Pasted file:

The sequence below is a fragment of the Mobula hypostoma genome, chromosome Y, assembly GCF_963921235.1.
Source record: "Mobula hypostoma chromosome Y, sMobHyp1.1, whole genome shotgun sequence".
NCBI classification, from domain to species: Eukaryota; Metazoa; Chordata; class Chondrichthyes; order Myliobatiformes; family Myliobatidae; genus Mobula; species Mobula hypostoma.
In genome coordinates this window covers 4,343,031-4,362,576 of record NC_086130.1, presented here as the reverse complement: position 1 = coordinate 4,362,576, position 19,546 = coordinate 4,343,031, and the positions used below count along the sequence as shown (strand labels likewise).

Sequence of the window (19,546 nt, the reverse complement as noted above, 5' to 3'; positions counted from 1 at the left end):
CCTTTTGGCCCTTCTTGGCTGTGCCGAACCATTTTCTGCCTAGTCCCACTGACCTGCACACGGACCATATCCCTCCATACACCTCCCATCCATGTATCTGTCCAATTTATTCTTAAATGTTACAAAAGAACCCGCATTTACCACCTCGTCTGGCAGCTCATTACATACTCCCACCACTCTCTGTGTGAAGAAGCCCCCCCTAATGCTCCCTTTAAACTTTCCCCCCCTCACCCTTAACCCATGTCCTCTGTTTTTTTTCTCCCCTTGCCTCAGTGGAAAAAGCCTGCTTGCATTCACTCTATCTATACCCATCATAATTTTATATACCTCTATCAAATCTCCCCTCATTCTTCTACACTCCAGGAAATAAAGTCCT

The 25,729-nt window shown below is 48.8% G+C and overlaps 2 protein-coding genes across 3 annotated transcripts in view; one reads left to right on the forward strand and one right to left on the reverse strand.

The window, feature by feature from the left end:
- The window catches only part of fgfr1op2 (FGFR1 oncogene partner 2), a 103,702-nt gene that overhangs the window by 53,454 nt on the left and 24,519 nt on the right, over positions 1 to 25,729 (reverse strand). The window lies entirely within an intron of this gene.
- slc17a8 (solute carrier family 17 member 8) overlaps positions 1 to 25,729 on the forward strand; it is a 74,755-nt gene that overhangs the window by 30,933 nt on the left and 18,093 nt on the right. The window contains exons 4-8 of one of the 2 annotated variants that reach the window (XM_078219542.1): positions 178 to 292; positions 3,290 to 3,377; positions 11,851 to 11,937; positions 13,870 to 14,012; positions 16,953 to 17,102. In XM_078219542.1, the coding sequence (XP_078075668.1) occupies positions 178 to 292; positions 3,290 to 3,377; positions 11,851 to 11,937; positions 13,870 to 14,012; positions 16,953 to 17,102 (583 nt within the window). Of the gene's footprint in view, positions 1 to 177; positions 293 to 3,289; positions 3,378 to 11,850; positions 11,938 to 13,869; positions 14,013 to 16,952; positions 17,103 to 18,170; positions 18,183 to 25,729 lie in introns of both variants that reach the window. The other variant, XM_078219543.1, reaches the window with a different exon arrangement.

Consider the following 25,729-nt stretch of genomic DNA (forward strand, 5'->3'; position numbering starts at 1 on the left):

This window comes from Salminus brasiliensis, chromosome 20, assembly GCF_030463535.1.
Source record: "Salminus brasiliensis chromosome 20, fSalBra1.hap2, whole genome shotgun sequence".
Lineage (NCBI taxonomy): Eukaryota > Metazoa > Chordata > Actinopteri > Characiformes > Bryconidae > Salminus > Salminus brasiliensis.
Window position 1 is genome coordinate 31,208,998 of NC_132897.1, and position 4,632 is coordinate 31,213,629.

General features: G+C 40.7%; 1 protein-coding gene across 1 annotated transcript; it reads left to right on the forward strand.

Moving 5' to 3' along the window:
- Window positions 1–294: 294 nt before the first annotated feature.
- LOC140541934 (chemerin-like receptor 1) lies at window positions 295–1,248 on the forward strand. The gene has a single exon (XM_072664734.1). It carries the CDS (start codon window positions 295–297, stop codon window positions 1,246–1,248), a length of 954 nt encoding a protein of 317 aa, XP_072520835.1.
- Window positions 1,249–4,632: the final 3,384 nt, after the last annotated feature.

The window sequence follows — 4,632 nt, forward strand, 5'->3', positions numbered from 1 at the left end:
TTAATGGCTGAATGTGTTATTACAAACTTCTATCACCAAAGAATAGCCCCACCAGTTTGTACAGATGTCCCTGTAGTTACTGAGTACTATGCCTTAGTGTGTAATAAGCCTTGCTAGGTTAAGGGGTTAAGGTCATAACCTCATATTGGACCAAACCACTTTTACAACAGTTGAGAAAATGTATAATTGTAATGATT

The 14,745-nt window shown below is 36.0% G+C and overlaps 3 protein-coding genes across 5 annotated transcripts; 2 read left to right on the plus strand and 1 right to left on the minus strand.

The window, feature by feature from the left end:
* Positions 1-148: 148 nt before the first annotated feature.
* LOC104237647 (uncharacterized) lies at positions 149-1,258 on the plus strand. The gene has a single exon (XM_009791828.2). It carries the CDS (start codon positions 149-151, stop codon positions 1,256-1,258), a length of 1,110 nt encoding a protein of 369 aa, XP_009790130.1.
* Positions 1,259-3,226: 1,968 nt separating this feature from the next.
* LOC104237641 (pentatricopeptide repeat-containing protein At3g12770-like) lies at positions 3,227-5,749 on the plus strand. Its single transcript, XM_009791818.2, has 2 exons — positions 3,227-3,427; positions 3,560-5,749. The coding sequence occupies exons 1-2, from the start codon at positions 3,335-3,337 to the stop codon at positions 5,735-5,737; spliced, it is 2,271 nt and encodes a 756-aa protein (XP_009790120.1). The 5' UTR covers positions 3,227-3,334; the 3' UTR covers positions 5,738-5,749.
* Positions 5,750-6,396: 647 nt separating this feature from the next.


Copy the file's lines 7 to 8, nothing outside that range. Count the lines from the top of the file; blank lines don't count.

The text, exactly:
The 25,729-nt window shown below is 48.8% G+C and overlaps 2 protein-coding genes across 3 annotated transcripts in view; one reads left to right on the forward strand and one right to left on the reverse strand.

The window, feature by feature from the left end: